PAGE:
Examples of potential safety risks mentioned in the OMB draft include automation for critical infrastructure like dams and self-driving vehicles like the Cruise robotaxis that were shut down last week in California and are under investigation by federal and state regulators after a pedestrian struck by a vehicle was dragged 20 feet. Examples of how AI could violate citizens rights in the draft memo include predictive policing, AI that can block protected speech, plagiarism- or emotion-detection software, tenant-screening algorithms, and systems that can impact immigration or child custody.
According to OMB, federal agencies currently use more than 700 algorithms, though inventories provided by federal agencies are incomplete. Miller says the draft memo requires federal agencies to share more about the algorithms they use. “Our expectation is that in the weeks and months ahead, we’re going to improve agencies’ abilities to identify and report on their use cases,” he says.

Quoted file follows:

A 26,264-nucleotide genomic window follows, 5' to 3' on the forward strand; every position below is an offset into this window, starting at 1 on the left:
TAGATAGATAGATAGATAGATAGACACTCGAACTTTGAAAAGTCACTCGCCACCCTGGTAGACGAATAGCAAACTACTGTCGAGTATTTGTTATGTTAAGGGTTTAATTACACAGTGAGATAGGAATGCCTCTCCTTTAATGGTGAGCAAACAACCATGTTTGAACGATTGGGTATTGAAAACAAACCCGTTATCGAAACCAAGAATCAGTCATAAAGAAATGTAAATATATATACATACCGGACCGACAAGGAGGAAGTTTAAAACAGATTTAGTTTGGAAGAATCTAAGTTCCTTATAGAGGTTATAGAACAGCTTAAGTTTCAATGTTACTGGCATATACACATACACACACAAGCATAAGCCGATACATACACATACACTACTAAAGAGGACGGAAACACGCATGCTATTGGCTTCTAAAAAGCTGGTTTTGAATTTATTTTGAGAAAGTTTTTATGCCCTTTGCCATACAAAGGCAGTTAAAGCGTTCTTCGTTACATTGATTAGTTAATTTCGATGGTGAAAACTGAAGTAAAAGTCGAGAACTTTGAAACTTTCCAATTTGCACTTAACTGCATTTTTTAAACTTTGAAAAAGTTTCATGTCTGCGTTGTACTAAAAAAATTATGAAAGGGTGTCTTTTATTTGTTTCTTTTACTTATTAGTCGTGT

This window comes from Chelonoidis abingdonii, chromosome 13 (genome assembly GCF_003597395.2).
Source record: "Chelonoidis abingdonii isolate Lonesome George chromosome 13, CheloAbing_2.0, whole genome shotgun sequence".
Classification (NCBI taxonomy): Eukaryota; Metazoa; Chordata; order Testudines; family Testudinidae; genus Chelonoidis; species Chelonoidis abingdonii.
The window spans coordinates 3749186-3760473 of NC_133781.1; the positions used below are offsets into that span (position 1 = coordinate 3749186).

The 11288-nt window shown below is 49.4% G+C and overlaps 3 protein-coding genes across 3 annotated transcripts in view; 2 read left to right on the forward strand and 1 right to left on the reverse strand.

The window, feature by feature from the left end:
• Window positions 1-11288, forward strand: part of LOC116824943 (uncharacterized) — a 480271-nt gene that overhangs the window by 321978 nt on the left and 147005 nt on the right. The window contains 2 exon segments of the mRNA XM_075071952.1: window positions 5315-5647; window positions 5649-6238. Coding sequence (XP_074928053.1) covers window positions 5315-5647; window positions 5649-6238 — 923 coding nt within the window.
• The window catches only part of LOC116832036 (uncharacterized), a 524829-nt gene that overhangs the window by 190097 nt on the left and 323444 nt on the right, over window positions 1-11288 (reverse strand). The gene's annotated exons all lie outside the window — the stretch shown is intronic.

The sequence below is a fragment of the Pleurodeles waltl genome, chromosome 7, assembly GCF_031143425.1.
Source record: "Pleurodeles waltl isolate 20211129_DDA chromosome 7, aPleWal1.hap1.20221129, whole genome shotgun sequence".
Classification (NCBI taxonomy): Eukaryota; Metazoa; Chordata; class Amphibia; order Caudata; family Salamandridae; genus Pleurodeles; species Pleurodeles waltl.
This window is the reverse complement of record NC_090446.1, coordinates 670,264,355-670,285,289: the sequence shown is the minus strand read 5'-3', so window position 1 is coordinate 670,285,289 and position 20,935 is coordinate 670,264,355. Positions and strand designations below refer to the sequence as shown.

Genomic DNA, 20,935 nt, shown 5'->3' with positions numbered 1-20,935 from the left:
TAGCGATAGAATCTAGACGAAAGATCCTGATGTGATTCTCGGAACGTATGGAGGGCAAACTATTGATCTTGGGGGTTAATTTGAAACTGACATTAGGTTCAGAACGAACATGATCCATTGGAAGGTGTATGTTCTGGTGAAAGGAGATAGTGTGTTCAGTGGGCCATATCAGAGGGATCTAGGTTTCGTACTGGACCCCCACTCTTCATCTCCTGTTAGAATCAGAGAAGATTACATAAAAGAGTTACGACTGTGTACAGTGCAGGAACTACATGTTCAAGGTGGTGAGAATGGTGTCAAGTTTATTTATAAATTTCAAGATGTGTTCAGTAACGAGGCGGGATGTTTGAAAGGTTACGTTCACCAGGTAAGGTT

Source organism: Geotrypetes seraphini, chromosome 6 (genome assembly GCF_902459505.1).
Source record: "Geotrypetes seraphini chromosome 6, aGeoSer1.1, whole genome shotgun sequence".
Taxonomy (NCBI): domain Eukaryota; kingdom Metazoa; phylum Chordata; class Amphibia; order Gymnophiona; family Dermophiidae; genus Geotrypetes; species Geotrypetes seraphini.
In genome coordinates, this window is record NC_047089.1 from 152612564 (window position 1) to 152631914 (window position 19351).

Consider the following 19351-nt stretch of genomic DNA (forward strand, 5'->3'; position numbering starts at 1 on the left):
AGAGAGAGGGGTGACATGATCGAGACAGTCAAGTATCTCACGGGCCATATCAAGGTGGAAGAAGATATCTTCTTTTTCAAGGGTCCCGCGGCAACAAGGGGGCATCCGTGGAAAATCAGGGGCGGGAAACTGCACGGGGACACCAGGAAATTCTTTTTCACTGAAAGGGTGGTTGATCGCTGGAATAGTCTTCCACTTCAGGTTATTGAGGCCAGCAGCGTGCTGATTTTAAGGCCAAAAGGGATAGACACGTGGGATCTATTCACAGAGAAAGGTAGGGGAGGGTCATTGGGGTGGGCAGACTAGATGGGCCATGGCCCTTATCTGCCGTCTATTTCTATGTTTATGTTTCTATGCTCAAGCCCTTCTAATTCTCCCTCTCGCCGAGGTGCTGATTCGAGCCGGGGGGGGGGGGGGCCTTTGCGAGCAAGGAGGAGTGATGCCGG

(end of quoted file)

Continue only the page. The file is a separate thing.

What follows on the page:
Vice President Kamala Harris mentioned the OMB memo alongside other responsible AI initiatives in remarks today at the US Embassy in London, a trip made for the UK’s AI Safety Summit this week. She said that while some voices in AI policymaking focus on catastrophic risks like the role AI can some day play in cyberattacks or the creation of biological weapons, bias and misinformation are already being amplified by AI and affecting individuals and communities daily.
Merve Hickok, author of a forthcoming book about AI procurement policy and a researcher at the University of Michigan, welcomes how the OMB memo would require agencies to justify their use of AI and assign specific people responsibility for the technology. That’s a potentially effective way to ensure AI doesn’t get hammered into every government program, she says.
But the provision of waivers could undermine those mechanisms, she fears. “I would be worried if we start seeing agencies use that waiver extensively, especially law enforcement, homeland security, and surveillance,” she says. “Once they get the waiver it can be indefinite.”